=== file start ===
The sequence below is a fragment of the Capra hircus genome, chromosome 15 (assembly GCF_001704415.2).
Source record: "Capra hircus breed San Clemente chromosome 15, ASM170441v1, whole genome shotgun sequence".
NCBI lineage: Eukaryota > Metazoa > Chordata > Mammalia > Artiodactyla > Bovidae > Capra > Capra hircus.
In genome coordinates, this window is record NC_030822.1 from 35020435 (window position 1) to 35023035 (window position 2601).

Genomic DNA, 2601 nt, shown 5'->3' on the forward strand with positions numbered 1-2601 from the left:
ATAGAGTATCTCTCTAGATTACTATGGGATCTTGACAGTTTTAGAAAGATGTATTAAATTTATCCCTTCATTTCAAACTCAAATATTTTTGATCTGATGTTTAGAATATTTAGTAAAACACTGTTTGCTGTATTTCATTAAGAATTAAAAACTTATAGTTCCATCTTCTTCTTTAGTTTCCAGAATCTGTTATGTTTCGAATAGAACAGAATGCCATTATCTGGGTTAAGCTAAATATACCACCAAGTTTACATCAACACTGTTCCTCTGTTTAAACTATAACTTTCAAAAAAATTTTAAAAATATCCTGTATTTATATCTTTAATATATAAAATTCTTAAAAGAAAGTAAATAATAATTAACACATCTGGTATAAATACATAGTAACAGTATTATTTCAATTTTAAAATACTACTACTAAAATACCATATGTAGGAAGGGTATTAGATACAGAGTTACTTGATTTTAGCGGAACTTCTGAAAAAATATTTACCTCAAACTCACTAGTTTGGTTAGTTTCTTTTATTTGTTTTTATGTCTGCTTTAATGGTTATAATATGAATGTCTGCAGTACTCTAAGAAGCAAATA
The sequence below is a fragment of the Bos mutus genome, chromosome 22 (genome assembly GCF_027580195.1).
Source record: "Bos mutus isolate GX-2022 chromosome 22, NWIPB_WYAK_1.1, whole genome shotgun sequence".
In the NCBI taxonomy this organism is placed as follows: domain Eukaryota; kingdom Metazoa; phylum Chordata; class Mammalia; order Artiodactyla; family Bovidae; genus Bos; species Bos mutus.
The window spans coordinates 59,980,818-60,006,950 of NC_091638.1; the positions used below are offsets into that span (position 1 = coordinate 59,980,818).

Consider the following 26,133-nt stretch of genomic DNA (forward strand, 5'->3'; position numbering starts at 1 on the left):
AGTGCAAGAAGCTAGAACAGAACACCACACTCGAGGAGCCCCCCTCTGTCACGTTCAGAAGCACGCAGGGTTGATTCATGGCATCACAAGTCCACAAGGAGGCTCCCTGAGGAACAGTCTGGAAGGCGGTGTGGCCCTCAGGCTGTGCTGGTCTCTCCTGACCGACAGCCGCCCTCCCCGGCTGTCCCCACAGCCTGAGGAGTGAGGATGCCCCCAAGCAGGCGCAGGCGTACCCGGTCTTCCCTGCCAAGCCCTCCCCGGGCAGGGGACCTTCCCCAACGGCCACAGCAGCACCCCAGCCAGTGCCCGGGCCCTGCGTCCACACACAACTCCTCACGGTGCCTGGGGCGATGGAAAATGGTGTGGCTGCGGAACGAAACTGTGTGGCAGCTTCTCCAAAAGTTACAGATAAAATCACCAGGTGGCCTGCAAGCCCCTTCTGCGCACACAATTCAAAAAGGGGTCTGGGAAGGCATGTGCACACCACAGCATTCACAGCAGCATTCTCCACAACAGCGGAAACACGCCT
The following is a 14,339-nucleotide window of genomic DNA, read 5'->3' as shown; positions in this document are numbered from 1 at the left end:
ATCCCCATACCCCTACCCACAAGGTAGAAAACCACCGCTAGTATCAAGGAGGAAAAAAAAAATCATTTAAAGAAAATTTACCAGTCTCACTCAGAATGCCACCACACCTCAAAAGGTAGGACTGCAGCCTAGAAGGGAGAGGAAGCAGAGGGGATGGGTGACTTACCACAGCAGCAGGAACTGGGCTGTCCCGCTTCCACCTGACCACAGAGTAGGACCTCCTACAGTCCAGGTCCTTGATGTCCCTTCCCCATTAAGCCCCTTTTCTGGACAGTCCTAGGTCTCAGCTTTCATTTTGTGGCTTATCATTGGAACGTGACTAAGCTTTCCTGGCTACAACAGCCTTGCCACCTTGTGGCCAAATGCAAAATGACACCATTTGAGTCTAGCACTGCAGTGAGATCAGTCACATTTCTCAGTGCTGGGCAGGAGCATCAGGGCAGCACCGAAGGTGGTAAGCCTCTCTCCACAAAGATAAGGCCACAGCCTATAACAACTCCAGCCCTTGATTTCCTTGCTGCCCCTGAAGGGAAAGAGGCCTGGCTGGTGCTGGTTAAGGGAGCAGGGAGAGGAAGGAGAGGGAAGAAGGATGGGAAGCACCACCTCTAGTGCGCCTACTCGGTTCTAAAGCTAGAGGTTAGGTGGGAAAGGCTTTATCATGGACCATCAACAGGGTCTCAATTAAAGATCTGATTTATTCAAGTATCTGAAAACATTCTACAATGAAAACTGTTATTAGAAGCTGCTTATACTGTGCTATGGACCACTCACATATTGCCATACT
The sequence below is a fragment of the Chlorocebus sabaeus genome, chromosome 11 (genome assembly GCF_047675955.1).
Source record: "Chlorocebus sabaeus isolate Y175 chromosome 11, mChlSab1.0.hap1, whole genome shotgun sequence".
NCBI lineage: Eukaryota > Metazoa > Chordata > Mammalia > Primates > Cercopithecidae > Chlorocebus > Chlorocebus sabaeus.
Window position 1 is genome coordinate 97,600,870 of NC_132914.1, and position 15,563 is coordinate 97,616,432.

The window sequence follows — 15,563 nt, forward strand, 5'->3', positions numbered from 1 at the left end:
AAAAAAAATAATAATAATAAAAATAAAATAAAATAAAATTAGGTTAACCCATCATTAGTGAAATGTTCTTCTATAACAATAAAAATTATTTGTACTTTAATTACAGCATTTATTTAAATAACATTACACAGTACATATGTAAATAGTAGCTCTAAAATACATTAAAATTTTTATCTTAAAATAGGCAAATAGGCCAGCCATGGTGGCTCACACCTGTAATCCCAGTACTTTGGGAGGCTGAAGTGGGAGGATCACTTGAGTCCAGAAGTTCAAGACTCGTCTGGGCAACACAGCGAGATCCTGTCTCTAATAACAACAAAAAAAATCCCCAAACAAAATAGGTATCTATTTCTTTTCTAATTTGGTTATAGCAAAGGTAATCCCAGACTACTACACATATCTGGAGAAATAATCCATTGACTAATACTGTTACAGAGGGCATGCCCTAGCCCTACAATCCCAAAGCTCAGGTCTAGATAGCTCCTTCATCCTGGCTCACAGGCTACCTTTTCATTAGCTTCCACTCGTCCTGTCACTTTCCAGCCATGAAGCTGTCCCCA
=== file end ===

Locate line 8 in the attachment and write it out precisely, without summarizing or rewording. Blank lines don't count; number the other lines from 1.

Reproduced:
Source record: "Bos mutus isolate GX-2022 chromosome 22, NWIPB_WYAK_1.1, whole genome shotgun sequence".